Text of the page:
FSJ was prepared as described by Kang et al. (2012). For the production of GABA-enriched preparations,
The swimming pool of the Morris water maze was a circular water tank 200 cm in diameter and 35 cm deep. It was filled 21 cm height with opaque water at 23 ± 2℃. A platform 15 cm in diameter and 20 cm in height was placed inside the tank with its top surface being 1.5 cm below the surface of the water. Four different visual cues were mounted on the four directions of the walls. A CCD camera was equipped with a computer for the behavior recording. For the acquisition test, each rat was trained three trials a day. The rat had to find the hidden platform for 180 s, and the escape latency was used as an index of performance in the task. For 4 consecutive days, rats were tested with three acquisition trials. On the 5th day, they received a 1 min probe trial in which the platform was removed from the pool. The performance of the test animals in each water maze trial was assessed by a personal computer for the behavioral analysis using a S-mart Program (PanLab, Barcelona, Spain).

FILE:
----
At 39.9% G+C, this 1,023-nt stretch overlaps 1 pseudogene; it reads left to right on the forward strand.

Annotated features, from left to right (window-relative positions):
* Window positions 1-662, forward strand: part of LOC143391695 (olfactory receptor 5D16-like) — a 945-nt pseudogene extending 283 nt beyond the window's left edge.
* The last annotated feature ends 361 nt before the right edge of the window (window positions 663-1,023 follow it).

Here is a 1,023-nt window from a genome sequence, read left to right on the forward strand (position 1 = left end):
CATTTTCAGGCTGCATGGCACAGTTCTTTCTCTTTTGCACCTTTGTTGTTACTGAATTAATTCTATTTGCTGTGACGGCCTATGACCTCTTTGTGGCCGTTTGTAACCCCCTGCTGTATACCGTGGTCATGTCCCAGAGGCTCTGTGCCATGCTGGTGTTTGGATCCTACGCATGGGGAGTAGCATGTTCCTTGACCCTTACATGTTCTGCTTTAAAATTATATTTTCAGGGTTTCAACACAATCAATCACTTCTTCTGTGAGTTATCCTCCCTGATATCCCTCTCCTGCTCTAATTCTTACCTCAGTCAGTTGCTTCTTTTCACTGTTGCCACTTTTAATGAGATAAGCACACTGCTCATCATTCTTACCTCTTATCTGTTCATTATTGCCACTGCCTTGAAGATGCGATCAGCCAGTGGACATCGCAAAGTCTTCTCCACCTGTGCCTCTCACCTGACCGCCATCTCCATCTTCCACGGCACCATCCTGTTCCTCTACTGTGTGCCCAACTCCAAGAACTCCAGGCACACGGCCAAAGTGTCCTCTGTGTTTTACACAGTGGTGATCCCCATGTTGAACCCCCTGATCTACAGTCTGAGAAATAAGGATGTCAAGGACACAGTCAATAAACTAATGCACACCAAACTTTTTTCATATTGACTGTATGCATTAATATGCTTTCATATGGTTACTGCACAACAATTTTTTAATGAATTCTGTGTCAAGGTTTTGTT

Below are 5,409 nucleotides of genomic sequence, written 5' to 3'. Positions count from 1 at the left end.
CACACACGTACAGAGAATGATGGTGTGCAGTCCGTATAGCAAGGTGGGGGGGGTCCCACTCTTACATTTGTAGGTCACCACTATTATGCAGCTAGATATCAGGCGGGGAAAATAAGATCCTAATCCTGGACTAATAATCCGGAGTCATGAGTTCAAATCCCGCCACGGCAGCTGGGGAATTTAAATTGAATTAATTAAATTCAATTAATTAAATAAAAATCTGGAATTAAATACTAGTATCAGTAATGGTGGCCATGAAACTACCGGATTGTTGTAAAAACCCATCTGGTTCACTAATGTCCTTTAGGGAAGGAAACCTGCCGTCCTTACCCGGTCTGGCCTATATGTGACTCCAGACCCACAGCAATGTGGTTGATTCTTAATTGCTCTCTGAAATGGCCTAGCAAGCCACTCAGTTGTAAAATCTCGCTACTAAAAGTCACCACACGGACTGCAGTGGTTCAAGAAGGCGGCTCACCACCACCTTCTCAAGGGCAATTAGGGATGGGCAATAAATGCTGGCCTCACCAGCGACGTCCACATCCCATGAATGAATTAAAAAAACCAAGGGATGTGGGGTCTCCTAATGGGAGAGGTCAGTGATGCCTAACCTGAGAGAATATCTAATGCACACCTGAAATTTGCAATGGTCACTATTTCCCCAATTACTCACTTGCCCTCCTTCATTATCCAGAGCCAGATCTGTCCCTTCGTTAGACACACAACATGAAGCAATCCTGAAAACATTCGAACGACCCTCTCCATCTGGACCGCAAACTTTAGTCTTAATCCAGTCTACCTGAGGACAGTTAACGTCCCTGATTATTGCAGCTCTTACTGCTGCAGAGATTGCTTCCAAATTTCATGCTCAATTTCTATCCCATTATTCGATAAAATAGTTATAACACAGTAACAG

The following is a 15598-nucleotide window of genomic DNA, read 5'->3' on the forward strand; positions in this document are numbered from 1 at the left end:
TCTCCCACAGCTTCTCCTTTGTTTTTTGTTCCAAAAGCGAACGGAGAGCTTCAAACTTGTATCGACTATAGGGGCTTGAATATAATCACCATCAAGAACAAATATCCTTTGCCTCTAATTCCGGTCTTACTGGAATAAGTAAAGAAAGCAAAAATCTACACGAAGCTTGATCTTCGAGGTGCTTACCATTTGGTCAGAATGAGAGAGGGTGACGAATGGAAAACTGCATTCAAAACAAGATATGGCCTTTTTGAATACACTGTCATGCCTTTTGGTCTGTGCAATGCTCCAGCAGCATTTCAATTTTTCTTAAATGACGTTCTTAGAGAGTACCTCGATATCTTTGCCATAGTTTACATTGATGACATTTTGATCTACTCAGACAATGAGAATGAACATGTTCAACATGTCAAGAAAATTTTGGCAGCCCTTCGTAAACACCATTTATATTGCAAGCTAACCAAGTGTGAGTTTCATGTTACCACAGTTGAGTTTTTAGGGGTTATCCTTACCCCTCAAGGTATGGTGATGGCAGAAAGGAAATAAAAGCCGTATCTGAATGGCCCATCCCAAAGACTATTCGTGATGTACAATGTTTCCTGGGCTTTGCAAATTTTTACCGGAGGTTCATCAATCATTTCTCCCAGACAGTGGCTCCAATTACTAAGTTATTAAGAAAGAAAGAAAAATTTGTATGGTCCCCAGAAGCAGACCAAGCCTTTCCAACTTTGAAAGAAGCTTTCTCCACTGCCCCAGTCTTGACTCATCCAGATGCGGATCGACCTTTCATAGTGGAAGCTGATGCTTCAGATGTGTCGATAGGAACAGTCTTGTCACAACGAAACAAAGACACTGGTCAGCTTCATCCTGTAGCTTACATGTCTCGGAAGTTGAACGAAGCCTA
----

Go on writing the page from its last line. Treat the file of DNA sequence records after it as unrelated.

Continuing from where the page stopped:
For immunohistochemical examination, rats were anesthetized with sodium pentobarbital (100 mg kg-1, intraperitoneally) and then perfused transcardially with heparinized phosphate-buffered saline (PBS; pH 7.4) for 30 s followed by 4% paraformaldehyde in 0.1 M phosphate buffer (pH 7.4) for 10-15 min. The brains were post-fixed in the same fixative overnight, cryoprotected in 30% sucrose solution in PBS, embedded and serially sectioned on a cryostat (Leica Microsystem Co., Ltd., Wetzlar, Germany) at 30 μm thickness in the coronal plane and they were collected in PBS. The primary antibodies against the following specific antigen were used: cAMP response element-binding protein (rabbit polyclonal CREB, 1 : 500; Cell Signaling, Danvers, MA, USA) and BDNF responsive element binding protein (rabbit polyclonal BDNF, 1 : 500; Santa Cruz Biotechnology, Santa Cruz, CA, USA) and ChAT (sheep polyclonal ChAT, 1 : 2,000; Chemicon, Temecula, CA, USA). The primary antibodies were prepared and diluted in 0.3% PBST, 2% blocking serum and 0.001% keyhole limpet hemocyanin (Sigma, St. Louis, MO, USA). The sections were incubated in the primary antiserum for 72 h at 4℃. After three more rinses in PBST, the sections were placed in Vectastain Elite ABC reagent (Vector Laboratories, Burlingame, CA, USA) for 2 h at room temperature. Following a further rinsing in PBS, the tissue was developed using diaminobenzadine (Sigma) as the chromogen. The images were captured using a DP2-BSW imaging system (Olympus, San Diego, CA, USA) and they were processed using Adobe Photoshop. For counting the cells that were positive for CREB, BDNF, and ChAT, the 200 × 200 mm rectangle grid was placed on CA1 and CA3 in the hippocampus according to the method of Paxinos et al. (1985).